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The Wife’s Life: Name Calling

by Elizabeth Beller

To name a child, you must use language, and using language means you must think and reason consciously (or semi-consciously if you already have another child who is under 2 years of age). Only humans use language to ascribe meaning beyond the practical elements of life. Well, except for apes. Koko the gorilla had the wherewithal to name her tail-less Manx kitten All Ball, and her foul-tempered parrot Devil Tooth (the beak looked like a tooth to her). Koko had it going on. We all know that we’re not that far removed from our primate cousins, and lately humans actually look bad in comparison. So let’s just say that taking great care in naming something we love is a primal rite, hearkening back to the origins of our existence.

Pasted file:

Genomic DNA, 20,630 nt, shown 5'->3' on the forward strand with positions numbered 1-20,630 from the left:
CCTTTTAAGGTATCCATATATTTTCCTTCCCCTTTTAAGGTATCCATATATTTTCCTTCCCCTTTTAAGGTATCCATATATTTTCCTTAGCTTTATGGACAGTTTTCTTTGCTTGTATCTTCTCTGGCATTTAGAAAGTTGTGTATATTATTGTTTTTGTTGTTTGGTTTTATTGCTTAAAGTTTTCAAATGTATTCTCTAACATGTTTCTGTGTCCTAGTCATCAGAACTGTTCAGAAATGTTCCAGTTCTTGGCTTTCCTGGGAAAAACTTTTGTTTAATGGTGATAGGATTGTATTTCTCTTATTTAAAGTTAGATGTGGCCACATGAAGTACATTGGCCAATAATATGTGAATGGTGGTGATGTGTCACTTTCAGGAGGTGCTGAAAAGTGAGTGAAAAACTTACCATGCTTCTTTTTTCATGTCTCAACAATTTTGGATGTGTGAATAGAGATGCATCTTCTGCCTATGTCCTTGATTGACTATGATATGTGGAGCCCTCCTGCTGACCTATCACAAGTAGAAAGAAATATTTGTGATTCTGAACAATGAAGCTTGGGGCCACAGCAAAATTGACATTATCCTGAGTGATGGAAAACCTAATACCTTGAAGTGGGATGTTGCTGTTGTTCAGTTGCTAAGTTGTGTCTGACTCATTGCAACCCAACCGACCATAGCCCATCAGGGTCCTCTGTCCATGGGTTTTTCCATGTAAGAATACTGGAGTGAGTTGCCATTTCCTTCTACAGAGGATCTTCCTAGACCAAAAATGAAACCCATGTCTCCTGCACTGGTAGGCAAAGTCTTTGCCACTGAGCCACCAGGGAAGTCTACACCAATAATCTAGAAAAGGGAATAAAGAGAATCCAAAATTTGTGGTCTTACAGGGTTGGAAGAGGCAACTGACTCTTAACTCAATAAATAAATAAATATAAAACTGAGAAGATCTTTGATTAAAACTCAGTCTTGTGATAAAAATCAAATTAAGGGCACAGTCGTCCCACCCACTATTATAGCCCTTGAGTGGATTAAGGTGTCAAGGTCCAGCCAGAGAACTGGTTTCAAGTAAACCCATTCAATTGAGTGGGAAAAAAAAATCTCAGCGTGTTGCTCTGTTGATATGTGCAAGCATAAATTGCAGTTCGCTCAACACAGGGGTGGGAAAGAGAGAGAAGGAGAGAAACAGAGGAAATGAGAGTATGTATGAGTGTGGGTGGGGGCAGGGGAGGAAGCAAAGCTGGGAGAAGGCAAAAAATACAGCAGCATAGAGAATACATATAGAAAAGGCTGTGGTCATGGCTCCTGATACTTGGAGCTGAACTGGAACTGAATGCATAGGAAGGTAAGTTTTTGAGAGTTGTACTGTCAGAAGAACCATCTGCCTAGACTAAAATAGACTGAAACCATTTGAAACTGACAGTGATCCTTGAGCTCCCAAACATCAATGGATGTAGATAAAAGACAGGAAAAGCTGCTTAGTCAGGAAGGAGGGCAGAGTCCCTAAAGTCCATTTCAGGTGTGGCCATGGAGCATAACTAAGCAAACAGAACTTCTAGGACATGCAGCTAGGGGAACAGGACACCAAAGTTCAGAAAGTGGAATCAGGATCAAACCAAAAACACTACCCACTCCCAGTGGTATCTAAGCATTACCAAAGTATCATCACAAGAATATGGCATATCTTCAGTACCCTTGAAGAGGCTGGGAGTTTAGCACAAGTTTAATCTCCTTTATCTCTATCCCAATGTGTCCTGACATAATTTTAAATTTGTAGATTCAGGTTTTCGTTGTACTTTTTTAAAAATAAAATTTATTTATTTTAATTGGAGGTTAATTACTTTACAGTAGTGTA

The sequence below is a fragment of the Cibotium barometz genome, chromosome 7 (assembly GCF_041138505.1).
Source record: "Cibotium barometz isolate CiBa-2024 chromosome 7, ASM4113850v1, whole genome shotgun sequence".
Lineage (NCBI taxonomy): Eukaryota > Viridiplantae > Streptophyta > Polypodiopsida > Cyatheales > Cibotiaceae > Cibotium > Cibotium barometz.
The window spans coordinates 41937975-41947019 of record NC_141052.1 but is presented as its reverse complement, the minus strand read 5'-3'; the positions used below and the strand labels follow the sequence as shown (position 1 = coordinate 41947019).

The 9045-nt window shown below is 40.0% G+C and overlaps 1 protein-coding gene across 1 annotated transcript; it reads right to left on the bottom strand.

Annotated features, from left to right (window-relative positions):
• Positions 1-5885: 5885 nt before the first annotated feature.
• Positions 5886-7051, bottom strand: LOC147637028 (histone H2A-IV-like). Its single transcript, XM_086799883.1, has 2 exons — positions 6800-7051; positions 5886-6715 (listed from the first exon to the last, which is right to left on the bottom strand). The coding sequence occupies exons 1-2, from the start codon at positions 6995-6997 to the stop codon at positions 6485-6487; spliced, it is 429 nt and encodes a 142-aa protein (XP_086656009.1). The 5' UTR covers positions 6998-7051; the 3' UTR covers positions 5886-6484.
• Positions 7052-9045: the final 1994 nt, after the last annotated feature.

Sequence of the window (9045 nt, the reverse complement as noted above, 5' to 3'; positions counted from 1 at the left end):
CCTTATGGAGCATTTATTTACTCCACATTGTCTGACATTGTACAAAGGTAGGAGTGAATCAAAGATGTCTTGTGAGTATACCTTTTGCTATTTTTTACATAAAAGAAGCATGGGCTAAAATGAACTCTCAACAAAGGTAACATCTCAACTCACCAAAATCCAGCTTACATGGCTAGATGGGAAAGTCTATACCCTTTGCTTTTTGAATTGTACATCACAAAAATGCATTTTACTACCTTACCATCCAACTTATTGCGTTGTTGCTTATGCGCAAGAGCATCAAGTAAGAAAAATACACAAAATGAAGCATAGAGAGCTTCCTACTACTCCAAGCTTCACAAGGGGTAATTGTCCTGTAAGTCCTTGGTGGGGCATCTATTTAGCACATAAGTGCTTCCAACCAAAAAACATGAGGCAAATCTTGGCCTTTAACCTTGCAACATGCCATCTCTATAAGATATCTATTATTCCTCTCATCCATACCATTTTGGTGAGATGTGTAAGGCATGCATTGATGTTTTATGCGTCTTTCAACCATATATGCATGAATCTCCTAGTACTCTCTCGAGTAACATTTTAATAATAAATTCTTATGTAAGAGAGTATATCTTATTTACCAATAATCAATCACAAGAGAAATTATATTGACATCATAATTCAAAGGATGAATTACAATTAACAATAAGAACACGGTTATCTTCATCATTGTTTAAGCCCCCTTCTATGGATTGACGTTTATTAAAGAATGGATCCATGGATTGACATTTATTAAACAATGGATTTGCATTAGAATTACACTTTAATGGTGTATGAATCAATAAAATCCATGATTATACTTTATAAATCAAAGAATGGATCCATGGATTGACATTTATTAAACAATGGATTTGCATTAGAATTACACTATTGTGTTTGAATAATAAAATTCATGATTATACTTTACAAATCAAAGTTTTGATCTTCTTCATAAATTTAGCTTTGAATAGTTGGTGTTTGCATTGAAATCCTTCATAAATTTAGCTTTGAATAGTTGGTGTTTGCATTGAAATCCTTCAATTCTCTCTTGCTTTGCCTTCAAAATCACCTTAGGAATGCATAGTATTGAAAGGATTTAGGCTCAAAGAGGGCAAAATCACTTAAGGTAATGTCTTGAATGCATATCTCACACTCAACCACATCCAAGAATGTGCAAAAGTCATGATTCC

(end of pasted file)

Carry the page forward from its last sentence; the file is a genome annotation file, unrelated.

No one knows this as much as a new parent deliberating over the endless possibilities for their child’s moniker. Since the beginning of time, couples have fought over whether to call their baby Rob or Bobby. Writer Duana Taha is composing a post-nuptial contract with her husband, replete with dictums and concordance on prospective names for their future bundle. Smart move. Families have been brought down over middle initials. Parents inevitably put some of themselves, but especially projections for what they want their little one to be, into their name. They hope all their taste and discrimination, creativity and identity go into it. They hope that neuroses and aberrancy stay out of it. Well, at least some do.  Yeah, Penn Jillette , I’m talking to you. Moxie Crimefighter is cruel.